GSE Faculty Research

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Book Chapter

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Few educational issues have received more attention in recent times than the problem of ensuring that our nation's elementary and secondary classrooms are all staffed with quality teachers. Concern with teacher quality is not surprising. Elementary and secondary schooling is mandatory in the United States and it is into the care of teachers that children are legally placed for a significant portion of their lives. The quality of teachers and teaching is undoubtedly among the most important factors shaping the learning and growth of students. Moreover, the largest single component of the cost of education is teacher compensation. Especially since the seminal Nation at Risk report in 1983, a seemingly endless stream of studies, commissions, and national reports have targeted teacher quality as one of the central problems facing schools.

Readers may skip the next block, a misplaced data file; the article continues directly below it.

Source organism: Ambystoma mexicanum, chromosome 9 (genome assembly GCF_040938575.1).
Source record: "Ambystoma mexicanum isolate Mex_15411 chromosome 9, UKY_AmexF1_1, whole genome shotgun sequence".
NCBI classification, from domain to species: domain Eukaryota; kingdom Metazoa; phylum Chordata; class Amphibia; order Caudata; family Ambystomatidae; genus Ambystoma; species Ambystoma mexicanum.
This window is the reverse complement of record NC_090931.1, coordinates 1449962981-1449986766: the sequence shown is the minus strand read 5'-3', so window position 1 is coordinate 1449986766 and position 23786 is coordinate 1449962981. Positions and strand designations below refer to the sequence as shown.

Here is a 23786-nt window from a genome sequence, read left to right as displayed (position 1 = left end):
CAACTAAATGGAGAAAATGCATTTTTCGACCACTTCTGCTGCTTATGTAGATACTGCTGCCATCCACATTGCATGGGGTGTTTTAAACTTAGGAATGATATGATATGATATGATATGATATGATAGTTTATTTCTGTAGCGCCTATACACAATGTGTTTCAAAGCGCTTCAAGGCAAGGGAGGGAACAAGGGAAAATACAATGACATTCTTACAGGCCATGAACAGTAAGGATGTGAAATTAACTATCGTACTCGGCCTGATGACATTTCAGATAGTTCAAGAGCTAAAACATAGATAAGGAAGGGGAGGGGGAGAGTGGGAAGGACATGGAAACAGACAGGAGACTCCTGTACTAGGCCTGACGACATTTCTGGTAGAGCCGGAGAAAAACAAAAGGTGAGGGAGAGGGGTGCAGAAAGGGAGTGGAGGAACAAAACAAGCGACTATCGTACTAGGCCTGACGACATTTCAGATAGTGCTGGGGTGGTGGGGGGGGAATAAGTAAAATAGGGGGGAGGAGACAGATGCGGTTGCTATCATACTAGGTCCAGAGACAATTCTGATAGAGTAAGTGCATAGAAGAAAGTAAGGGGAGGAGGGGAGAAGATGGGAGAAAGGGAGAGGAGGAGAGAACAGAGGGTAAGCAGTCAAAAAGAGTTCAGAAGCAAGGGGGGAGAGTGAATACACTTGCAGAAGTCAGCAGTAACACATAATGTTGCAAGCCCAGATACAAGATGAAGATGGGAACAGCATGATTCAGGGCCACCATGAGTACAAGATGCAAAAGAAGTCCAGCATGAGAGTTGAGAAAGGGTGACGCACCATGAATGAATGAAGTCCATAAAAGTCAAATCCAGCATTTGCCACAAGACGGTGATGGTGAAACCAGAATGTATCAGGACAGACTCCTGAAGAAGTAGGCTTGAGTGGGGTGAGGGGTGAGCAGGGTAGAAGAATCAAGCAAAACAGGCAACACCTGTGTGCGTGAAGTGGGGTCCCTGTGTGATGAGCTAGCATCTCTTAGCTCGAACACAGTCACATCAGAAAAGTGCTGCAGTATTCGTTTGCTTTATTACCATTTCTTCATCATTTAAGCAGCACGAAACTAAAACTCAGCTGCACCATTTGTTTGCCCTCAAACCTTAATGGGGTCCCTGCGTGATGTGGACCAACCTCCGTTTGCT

Ingersoll, R. (2011). Power, Accountability, and the Teacher Quality Problem. In S. Kelly (Ed.), Assessing Teacher Quality: Understanding Teacher Effects on Instruction and Achievement (pp. 97-109). New York, NY: Teachers College Press.

Reprinted by permission of the Publisher. From Sean Kelly, ed., Assessing Teacher Quality: Understanding Teacher Effects on Instruction and Achievement, New York: Teachers College Press. Copyright © 2011 by Teachers College, Columbia University. All rights reserved.



Date Posted: 16 October 2012